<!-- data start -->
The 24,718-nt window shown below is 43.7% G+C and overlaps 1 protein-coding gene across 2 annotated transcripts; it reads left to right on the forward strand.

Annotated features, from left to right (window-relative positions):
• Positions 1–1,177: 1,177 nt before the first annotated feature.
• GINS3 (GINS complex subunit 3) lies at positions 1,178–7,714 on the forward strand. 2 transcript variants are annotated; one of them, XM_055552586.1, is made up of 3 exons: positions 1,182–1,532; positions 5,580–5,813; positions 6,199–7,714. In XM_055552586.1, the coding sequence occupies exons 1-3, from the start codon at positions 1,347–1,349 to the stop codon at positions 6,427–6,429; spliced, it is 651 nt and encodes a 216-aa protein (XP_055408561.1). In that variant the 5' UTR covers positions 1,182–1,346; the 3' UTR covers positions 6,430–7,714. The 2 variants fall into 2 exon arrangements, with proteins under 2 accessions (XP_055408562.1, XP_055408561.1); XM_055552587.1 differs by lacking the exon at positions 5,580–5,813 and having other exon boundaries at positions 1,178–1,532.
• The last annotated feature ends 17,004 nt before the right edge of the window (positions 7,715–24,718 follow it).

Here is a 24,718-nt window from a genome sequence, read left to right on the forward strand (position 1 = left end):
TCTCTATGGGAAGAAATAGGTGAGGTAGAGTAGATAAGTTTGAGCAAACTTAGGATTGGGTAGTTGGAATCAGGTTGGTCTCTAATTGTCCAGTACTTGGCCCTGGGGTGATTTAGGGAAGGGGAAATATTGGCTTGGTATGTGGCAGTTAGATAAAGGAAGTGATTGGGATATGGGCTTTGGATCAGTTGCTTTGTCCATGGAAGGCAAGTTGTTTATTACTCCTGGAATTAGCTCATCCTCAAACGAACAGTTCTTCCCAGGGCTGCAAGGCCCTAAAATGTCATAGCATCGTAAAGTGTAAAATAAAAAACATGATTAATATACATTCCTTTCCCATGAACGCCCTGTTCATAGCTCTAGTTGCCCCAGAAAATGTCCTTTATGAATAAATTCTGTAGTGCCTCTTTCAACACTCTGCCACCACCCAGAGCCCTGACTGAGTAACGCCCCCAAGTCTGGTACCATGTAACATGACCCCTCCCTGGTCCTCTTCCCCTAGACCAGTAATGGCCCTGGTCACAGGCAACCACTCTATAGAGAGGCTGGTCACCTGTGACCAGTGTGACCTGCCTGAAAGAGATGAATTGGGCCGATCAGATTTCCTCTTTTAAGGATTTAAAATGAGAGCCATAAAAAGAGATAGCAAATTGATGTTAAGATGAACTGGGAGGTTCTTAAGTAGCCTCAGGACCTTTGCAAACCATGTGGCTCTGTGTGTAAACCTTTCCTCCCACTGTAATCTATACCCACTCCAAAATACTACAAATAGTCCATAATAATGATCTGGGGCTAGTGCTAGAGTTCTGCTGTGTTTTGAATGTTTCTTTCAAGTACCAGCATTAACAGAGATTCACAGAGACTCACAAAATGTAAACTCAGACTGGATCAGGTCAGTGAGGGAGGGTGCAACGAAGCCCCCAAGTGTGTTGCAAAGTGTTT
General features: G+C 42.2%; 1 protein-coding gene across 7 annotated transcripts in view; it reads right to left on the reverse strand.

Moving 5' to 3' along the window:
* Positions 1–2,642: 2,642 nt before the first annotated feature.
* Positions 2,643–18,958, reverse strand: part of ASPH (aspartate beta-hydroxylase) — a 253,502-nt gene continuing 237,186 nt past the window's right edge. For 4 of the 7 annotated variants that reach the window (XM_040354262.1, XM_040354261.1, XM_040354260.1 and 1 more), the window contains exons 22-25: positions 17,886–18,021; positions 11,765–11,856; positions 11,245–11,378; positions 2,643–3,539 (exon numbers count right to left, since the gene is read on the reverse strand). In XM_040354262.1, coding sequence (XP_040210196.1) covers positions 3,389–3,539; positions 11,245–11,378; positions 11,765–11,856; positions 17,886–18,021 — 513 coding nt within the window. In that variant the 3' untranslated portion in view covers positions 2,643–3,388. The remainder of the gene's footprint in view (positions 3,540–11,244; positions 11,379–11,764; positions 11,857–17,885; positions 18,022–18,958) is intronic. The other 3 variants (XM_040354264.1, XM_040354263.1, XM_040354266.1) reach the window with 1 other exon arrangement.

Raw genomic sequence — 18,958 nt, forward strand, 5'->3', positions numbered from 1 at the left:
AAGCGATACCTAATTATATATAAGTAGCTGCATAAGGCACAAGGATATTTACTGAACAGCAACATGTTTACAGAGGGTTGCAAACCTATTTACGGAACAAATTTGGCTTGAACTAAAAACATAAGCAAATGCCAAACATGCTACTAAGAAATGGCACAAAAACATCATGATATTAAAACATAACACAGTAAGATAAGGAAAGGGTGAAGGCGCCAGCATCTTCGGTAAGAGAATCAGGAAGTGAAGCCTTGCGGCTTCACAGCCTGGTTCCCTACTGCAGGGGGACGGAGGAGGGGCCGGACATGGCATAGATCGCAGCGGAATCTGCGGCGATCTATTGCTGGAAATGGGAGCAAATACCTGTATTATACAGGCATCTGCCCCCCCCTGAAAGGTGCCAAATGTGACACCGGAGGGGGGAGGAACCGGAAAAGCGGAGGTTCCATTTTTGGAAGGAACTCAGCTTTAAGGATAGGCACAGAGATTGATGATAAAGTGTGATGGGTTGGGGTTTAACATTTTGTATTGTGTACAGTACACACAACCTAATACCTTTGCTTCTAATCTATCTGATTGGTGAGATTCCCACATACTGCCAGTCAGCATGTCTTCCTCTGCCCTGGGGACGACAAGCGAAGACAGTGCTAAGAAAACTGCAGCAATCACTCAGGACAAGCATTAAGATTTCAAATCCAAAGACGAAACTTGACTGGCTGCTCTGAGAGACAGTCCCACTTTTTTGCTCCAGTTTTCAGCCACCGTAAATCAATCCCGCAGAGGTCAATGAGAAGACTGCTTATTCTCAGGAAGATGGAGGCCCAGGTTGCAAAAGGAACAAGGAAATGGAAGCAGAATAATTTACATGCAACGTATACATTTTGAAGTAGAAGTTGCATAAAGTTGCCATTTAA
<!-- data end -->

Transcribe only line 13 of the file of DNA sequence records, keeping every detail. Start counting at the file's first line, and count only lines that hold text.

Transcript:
AAGCGATACCTAATTATATATAAGTAGCTGCATAAGGCACAAGGATATTTACTGAACAGCAACATGTTTACAGAGGGTTGCAAACCTATTTACGGAACAAATTTGGCTTGAACTAAAAACATAAGCAAATGCCAAACATGCTACTAAGAAATGGCACAAAAACATCATGATATTAAAACATAACACAGTAAGATAAGGAAAGGGTGAAGGCGCCAGCATCTTCGGTAAGAGAATCAGGAAGTGAAGCCTTGCGGCTTCACAGCCTGGTTCCCTACTGCAGGGGGACGGAGGAGGGGCCGGACATGGCATAGATCGCAGCGGAATCTGCGGCGATCTATTGCTGGAAATGGGAGCAAATACCTGTATTATACAGGCATCTGCCCCCCCCTGAAAGGTGCCAAATGTGACACCGGAGGGGGGAGGAACCGGAAAAGCGGAGGTTCCATTTTTGGAAGGAACTCAGCTTTAAGGATAGGCACAGAGATTGATGATAAAGTGTGATGGGTTGGGGTTTAACATTTTGTATTGTGTACAGTACACACAACCTAATACCTTTGCTTCTAATCTATCTGATTGGTGAGATTCCCACATACTGCCAGTCAGCATGTCTTCCTCTGCCCTGGGGACGACAAGCGAAGACAGTGCTAAGAAAACTGCAGCAATCACTCAGGACAAGCATTAAGATTTCAAATCCAAAGACGAAACTTGACTGGCTGCTCTGAGAGACAGTCCCACTTTTTTGCTCCAGTTTTCAGCCACCGTAAATCAATCCCGCAGAGGTCAATGAGAAGACTGCTTATTCTCAGGAAGATGGAGGCCCAGGTTGCAAAAGGAACAAGGAAATGGAAGCAGAATAATTTACATGCAACGTATACATTTTGAAGTAGAAGTTGCATAAAGTTGCCATTTAA